Michael Vick’s birthday is in 2 days (June 26th). If you’re like a lot of people, he’s probably not your favorite character, but if your birthday is June 26th and you’re hearing this news, you might end up ignoring some of Vick’s less pleasant attributes. The reason why is what some social psychologists have called “boosting.”
Managing Our Self-Image
In general, we want to see ourselves positively, so we do all sorts of things to remind ourselves and others that we’re okay. This can include relatively direct attempts at image management like selectively telling people about our strengths and giving nonsense job interview answers about our “weaknesses” (which come out sounding an awful lot like strengths).
Self-image management can also happen more indirectly, though. Instead of making a big deal about how great we are, we make a big deal about great things related to us are.
For instance, it just so happens that I grew up in the same town that produced American Idol winner, Lee DeWyze. I never met the guy, but do I tell people that we grew up in the same town? Of course I do! I get to enjoy the self-image boost from being associated with a semi-famous musician. What’s more, I probably think more highly of him as a person just because we share this meaningless connection.
But what if I came from the same town as Justin Bieber (someone who I think we can agree isn’t someone you necessarily want to be associated with)? Would I think more highly of him just because we share a hometown, even if we didn’t live there at the same time? Probably, actually.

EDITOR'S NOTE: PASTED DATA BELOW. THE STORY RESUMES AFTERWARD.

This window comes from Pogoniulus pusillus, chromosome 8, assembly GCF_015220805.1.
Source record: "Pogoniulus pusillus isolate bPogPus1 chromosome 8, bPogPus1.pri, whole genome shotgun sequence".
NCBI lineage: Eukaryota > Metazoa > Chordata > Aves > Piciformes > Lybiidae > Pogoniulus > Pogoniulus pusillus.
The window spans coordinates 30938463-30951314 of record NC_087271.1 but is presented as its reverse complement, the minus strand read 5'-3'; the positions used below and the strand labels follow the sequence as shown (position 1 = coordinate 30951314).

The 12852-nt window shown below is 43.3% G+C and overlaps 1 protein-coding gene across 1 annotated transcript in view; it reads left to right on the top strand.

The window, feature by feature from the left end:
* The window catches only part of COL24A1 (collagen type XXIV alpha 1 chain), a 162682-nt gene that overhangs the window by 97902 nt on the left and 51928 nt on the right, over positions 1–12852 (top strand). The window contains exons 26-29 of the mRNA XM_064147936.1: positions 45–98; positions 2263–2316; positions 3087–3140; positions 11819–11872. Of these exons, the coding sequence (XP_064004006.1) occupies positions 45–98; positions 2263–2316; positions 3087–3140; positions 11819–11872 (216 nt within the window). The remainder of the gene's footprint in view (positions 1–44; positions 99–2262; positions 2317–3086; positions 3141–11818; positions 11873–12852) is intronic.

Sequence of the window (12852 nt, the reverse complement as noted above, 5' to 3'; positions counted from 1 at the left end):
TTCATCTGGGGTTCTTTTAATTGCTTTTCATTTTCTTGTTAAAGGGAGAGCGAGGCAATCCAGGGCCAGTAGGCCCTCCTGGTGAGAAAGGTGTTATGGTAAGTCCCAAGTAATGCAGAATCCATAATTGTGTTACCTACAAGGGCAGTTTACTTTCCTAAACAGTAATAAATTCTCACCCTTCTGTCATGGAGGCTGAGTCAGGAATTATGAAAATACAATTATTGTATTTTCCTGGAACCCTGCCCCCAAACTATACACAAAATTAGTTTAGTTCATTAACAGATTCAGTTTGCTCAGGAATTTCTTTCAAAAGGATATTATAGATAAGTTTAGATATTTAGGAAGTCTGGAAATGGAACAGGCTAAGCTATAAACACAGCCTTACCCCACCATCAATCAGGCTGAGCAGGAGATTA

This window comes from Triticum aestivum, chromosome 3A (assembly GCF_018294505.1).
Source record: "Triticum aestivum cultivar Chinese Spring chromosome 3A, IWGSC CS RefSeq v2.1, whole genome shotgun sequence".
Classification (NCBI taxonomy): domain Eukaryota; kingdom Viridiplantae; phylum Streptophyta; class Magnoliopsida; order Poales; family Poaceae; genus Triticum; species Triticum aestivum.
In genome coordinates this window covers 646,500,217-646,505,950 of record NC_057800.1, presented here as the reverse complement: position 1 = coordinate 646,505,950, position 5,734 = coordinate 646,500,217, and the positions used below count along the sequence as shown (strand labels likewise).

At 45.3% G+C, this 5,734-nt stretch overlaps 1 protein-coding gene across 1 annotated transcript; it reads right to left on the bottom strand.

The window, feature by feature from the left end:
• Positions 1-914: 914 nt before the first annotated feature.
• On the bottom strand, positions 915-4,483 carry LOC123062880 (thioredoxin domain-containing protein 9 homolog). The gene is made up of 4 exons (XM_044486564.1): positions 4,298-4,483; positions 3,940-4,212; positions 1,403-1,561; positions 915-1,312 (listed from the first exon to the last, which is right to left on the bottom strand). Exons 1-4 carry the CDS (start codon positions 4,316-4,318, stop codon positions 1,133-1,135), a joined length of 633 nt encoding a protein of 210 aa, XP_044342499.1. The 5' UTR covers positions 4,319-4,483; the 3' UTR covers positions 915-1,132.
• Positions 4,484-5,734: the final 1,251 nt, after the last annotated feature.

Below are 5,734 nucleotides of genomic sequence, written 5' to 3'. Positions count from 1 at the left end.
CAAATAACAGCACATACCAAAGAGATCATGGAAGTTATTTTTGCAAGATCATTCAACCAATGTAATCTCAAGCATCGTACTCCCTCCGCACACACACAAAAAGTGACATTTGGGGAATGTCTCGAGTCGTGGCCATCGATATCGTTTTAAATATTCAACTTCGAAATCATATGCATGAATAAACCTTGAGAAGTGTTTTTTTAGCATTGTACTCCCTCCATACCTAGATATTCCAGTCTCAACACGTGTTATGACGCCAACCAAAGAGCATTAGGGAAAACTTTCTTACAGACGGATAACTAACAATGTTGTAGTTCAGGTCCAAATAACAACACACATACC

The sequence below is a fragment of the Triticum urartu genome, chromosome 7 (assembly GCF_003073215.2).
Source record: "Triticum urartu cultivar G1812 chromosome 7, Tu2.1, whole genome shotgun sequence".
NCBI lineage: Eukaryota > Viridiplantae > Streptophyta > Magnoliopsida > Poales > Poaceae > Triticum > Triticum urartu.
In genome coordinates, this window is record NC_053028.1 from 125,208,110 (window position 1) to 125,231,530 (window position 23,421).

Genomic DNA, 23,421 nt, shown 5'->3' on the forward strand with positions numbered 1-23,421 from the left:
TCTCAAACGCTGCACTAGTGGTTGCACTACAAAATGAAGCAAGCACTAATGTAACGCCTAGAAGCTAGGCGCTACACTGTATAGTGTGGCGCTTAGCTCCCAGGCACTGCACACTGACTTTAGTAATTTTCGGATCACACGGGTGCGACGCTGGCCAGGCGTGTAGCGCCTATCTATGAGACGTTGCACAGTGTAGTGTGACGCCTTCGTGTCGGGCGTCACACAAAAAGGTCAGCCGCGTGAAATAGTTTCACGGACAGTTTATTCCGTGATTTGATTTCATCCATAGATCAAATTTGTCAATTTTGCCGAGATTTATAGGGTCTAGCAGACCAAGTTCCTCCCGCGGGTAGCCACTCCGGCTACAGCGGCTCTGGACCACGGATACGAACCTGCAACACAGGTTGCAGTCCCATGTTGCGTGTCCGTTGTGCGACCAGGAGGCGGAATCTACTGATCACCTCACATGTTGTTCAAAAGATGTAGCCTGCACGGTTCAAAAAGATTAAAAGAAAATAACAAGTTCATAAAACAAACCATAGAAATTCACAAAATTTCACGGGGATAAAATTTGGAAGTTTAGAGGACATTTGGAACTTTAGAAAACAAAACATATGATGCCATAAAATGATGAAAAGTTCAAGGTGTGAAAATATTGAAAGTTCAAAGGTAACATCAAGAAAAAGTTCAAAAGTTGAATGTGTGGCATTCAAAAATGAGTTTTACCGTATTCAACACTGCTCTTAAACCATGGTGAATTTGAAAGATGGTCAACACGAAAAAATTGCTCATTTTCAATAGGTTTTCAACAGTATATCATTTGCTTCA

Lifting Other People Up to Feel Okay About Ourselves
According to John Finch and Robert Cialdini, “boosting” is what happens when you find out you share a personal connection to another person who isn’t so great; you convince yourself that he or she isn’t that bad. This even happens when the thing that connects you is utterly meaningless, like sharing a birthday.
In Finch and Cialdini’s study, they gave a bunch of participants a 3-page biography of Griogori Rasputin, the “Mad Monk of Russia.” As the authors note, the biography “described Rasputin in the same unfavorable terms that history records.” When they finished the biography, the participants simply rated how good, effective, pleasant, and strong they thought Rasputin was.
Half of the participants, though, got Rasputin’s biography with a simple cover sheet. The cover sheet simply displayed Rasputin’s name and date of birth. The sneaky bit is that the researchers fudged Rasputin’s birthday to match the participant’s.
So everyone gets a description of a much vilified historical figure, but half of them think they have the same birthday he did. Could something that simple bias their evaluation of him?
On all four measures, people boosted their opinion of Rasputin if they though they shared a birthday with him.
Once again, the idea behind all of this is that we want to be connected to well-regarded others. Knowing that I share a birthday with a negative person can make me feel a little worse about myself, and I can’t change my birthday, so I might as well change my opinion of the other person to bring things back into balance.
Feature image: Kiwi Morado via Flickr